My brother and I didn't have problems using the analog sticks. *shrug* Played through the entire thing in one VERY satisfying night, getting our money's worth right there and then. We just found a control setup we could live with, and enjoyed the game from there on in: I think the controller difficulties are a little exagerated.

~Carmine "Cai" M. Red

planetidiotApril 02, 2007

Not to mention the game doesn't even support the gamecube's d-pad. Unless you have an X-Arcade or some other stick where you can map the digital stick to analog, you are SOL. 3 seconds of testing with any fan would have raised all sorts of red flags on this.

Luigi DudeApril 03, 2007

I say you should have given this game an even lower score because SNK tryed to blame their own lazyness on Nintendo. Back in December there was some article on IGN with someone from SNK and they said the reason the game didn't use the Classic Controller was because Nintendo wasn't allowing third parties to use it right away because they wanted all attention on the Wiimote. But what SNK said was complete sh!t since Dragon Ball Z, which came out a MONTH EARLIER as a launch game used the Classic Controller.

I would have given the game a 1 just for that fact alone. It's one thing for a SNK to be lazy, but it's another for them to blame Nintendo just to cover their own sorry asses.

Luigi Dude, you're absolutely right. I never realized it, but Dragonball Z came out a week before MSA and it supports the Classic Controller. The whole "SNK Playmore (or Terminal Reality) didn't have permission from Nintendo to use the Classic Controller" defense doesn't fly. Like the rest of the game (e.g. the boring menus, the lame extras), the lack of CC support is pure laziness. With that in mind, I think that my 6.0 is generous.

The exclusion of Classic Controller support is inexcusable. When I first started playing MSA, in the spirit of giving a fair and balanced review I made sure to go through all of the Wii control schemes to try them out. I found that only one of them was usable, so I noted that and then thought "OK, now let's play this game the way it should be played, with a normal controller." I then looked in the manual and saw that only the GC controller was supported. You could have knocked me over with a feather. The fact that you couldn't use a CLASSIC controller for a compilation of CLASSIC games was astonishing. It was like saying, "Oh, we know you just bought this game for the Xbox 360, but all of control setups for the 360 controller suck so you'll have to use your old Xbox controllers". How silly is that?

Couple all this with the way SNK hyped up the specialized Wii controls, and you can see why I took a dump all over this game. It should have been released with GameCube Controller and Classic Controller support, period. It's been a long time since I've been as disappointed with a game as I was with MSA.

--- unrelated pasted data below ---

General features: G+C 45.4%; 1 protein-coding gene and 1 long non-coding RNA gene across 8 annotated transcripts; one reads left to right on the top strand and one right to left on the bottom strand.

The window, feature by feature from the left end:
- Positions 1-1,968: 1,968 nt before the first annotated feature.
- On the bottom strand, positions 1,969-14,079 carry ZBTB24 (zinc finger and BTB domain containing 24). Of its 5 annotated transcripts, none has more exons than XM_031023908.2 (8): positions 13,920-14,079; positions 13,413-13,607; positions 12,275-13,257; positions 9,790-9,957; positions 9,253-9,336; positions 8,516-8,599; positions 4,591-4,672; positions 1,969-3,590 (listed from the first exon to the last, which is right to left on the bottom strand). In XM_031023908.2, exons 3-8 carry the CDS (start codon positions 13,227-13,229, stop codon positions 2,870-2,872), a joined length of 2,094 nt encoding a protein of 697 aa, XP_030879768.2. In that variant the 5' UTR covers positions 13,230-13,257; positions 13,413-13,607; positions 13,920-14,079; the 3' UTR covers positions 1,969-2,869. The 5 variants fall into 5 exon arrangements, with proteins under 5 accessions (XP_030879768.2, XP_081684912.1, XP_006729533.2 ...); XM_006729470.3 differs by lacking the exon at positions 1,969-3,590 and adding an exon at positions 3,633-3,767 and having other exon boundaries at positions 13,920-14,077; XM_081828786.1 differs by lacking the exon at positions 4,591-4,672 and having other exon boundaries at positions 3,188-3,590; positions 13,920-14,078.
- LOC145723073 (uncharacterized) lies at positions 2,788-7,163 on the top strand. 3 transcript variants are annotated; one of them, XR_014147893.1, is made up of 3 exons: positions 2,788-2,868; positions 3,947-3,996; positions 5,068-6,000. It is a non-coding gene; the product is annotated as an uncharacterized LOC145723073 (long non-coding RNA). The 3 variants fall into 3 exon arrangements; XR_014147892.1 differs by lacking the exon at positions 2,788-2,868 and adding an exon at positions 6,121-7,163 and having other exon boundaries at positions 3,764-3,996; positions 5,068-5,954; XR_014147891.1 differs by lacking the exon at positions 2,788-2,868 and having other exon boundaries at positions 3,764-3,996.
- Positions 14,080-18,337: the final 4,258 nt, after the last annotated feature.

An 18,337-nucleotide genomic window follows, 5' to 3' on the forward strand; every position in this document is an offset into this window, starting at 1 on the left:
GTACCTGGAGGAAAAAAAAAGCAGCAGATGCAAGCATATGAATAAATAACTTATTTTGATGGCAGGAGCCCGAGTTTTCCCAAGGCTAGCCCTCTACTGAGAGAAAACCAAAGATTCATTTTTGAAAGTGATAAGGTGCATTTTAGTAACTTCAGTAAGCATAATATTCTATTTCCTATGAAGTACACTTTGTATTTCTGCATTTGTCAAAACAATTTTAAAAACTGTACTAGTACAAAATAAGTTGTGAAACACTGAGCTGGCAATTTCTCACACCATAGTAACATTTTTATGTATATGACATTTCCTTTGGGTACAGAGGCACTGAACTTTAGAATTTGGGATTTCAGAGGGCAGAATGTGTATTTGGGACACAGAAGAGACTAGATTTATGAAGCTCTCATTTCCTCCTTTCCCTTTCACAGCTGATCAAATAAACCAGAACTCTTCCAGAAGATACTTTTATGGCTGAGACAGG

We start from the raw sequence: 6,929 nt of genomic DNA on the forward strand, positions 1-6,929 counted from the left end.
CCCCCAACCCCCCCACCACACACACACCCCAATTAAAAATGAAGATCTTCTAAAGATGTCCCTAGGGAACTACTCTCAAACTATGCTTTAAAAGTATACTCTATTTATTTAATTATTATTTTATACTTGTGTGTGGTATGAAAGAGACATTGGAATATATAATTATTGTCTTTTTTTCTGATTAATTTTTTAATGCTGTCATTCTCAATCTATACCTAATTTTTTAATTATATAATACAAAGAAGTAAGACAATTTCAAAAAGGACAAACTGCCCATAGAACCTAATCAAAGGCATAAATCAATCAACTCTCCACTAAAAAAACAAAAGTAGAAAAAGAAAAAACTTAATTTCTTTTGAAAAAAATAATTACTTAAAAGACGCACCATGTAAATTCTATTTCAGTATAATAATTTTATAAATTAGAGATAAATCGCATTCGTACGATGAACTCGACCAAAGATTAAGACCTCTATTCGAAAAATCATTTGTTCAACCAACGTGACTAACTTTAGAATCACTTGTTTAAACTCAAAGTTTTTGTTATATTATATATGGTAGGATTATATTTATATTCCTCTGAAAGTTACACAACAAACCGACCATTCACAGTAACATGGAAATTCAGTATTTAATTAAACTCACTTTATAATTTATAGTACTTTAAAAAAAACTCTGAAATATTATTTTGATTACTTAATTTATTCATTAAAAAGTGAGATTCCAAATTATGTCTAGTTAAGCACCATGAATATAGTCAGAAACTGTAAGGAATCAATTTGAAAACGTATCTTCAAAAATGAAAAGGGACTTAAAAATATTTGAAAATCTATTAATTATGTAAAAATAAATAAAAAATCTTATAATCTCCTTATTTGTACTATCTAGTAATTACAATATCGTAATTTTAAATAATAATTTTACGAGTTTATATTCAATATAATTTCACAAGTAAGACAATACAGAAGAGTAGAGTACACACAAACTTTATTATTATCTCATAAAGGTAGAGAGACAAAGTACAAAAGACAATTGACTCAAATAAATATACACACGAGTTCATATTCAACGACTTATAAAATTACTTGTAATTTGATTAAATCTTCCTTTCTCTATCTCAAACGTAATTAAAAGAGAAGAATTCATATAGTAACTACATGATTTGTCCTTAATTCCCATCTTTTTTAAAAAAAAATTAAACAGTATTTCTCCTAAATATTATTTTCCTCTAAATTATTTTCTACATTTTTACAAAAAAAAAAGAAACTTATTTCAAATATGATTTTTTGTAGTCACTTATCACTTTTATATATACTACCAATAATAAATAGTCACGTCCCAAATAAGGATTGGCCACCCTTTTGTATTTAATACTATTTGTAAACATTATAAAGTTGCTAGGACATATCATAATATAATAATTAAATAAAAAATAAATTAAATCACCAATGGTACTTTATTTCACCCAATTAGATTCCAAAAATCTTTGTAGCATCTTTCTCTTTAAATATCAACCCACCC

that Baby guyApril 03, 2007

Well, it's good to see that the score is low because the compilation is poor quality. I'm glad you rated the gameplay pretty high to show the contrast. I'll be getting the game eventually, but I'll make sure to remember my GC controllers when I do. Nice review.

wanderingApril 03, 2007

I'm not excusing the lack of classic controller support, but, from what I've played, I think flicking the wiimote to throw a grenade works pretty well. To say that you'd rather....*shudder*...use the gamecube controller....I mean, I'd sooner browse the internet on the Wii than use the Cube controller to control a 2d game.

planetidiotApril 04, 2007

Oh also also, it has no progressive scan support. So basically I've played this game about twice because I have to switch my TV over every time I play it.

No progressive scan support? I don't have a fancy-schmancy TV so I didn't even factor that in. Once again, WEAK.

At first I thought that throwing a grenade by flicking the wiimote was fine too, until I actually got into some really intense action for an extended period of time. By the time I had a couple of levels under my belt, my wrists were cramping up pretty bad. You throw a LOT of grenades in these games.

If you want to simulate the wiimote flick=grenade throw play style, play a gamecube game with a GC controller like you would normally, but sit there and shake the controller repeatedly as if you were making Shake'N'Bake. It gets tiring pretty quickly.

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Metal Slug Anthology Box Art

Genre Action
Developer Terminal Reality
Players1 - 4

Worldwide Releases

na: Metal Slug Anthology
Release Dec 14, 2006
eu: Metal Slug Anthology
Release Mar 30, 2007
PublisherIgnition Entertainment
aus: Metal Slug Anthology
Release May 30, 2007